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As well as the mathematics, the pitch of a note on a practical instrument is affected by several factors. The recorder is close to your "theoretical instrument" and is one I am very familiar with, so I will use it as an example. Recorders have a 2 octave and a tone range. The bottom octave is the fundamental notes and the upper octave notes are "overblown" ...


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There are some pages that go into this in some detail. Clarinets are here: https://newt.phys.unsw.edu.au/jw/clarinetacoustics.html That page has links to others.


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The main reason is a physiological one. It's all in how our inner ear percieves sounds. Play an octave. Our ear percieves them as virtually the same sound (by the reasons exposed in other answers above). Musically, nothing is added by playing an octave above the root note you're playing. Yet, in physics, an octave is represented as a proportion of ...


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It was laid out that way, because there was no choice due to the nature of sound waves, thw workings of our ears/brain combination and the intercultural agreement, that octaves are the basis on which to operate. You somehow seem to think, that geometric is complicated and artifical, which is wrong in most of contexts related to physiology and perception: A ...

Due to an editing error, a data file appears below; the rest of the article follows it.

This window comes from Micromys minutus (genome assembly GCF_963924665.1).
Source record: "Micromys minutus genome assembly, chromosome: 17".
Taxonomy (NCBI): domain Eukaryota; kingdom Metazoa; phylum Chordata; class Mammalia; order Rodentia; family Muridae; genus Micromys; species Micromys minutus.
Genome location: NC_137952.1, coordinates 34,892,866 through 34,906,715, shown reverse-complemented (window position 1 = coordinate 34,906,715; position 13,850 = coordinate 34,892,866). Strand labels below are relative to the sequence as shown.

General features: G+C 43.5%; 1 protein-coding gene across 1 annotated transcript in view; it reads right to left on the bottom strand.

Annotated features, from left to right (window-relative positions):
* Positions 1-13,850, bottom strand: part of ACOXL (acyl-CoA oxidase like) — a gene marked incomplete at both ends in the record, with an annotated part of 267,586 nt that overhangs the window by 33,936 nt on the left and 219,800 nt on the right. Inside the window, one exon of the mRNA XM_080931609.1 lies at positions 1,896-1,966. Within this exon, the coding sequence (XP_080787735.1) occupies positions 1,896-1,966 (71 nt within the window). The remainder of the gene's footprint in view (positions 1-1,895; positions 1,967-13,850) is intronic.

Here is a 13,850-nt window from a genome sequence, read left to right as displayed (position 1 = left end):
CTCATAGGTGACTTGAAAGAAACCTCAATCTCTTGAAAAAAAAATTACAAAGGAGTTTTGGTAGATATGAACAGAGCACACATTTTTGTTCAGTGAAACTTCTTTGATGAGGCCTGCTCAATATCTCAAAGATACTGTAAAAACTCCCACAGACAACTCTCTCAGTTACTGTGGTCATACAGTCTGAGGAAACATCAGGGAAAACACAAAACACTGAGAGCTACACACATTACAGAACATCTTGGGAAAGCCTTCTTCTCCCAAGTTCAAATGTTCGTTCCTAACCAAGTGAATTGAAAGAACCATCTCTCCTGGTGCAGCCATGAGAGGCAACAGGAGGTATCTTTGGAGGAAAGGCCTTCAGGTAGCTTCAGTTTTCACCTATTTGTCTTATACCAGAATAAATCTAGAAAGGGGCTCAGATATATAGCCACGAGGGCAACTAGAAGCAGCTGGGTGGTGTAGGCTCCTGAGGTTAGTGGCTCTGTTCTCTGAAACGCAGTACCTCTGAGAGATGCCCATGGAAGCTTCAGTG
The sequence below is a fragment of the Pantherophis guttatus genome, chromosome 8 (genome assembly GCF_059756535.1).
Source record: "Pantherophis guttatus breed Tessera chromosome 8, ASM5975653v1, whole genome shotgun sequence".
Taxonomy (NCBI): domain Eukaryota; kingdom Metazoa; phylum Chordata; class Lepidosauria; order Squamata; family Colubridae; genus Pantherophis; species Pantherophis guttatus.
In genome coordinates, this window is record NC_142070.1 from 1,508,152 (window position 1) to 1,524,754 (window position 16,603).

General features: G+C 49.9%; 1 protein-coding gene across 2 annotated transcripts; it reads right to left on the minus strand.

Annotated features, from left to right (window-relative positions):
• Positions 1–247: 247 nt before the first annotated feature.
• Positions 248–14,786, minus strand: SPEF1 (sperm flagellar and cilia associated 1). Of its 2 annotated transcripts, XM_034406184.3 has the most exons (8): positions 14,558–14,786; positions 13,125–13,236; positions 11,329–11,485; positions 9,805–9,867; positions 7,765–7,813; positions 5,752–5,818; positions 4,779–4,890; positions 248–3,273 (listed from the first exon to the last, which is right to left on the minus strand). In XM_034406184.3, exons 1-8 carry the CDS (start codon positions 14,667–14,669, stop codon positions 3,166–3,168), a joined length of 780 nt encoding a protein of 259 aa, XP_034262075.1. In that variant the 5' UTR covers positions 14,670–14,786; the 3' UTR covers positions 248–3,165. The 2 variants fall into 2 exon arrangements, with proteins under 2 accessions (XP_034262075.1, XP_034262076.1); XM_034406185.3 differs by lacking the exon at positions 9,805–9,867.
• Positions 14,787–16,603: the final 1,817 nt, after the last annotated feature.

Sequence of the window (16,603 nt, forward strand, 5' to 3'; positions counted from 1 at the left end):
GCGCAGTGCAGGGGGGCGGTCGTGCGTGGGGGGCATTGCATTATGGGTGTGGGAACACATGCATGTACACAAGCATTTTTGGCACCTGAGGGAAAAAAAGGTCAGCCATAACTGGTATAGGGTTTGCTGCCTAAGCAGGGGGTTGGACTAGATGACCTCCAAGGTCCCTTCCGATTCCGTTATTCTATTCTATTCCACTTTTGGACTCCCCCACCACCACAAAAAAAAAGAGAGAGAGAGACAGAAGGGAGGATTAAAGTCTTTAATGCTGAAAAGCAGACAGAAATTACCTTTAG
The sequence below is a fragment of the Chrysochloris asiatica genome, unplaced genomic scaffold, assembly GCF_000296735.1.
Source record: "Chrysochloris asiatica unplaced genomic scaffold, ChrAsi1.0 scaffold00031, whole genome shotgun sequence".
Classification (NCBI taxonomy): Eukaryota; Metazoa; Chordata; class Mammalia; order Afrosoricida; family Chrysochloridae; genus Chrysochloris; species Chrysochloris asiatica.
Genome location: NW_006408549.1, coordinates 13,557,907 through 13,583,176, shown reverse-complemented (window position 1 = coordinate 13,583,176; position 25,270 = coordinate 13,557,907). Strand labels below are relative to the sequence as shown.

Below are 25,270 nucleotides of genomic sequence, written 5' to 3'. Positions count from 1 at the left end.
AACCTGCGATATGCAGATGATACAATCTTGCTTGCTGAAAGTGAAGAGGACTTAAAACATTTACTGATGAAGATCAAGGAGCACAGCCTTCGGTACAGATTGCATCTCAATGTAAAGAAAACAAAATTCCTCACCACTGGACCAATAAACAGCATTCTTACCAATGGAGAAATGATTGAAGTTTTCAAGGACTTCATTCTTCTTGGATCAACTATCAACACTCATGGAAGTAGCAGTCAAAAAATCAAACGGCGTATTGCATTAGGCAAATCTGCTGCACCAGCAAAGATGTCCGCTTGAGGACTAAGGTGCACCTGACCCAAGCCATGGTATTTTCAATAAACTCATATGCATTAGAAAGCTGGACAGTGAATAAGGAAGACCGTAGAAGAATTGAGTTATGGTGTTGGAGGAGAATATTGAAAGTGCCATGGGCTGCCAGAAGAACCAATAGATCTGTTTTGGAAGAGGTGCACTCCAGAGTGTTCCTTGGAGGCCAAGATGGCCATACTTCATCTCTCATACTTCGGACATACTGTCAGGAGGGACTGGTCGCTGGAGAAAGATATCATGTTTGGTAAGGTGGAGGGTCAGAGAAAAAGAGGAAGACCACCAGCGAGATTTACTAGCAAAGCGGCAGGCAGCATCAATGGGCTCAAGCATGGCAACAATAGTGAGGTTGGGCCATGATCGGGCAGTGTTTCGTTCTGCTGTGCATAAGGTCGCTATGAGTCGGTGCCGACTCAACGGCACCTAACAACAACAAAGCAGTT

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The fundamental reason we define intervals as pairs of pitches with a certain ratio (e.g., 3/2), rather than a certain fixed frequency difference (e.g, 100Hz), is that pitched instruments create overtones. In a simplified picture, if you pluck a guitar string, you will get both the fundamental frequency (let's say, 220 Hz), which corresponds the entire ...


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There are probably more versions of this than I am aware of but I'll cite 2 or 3. In the just tuning system the other intervals were chosen to be a rational fraction of the lowest note in the scale (Do). For example the frequency of a fifth (Sol) is 3/2*(frequency of Do), and a second is 9/8*(Do), etc. You can look up the full chart on wikipedia. The ...


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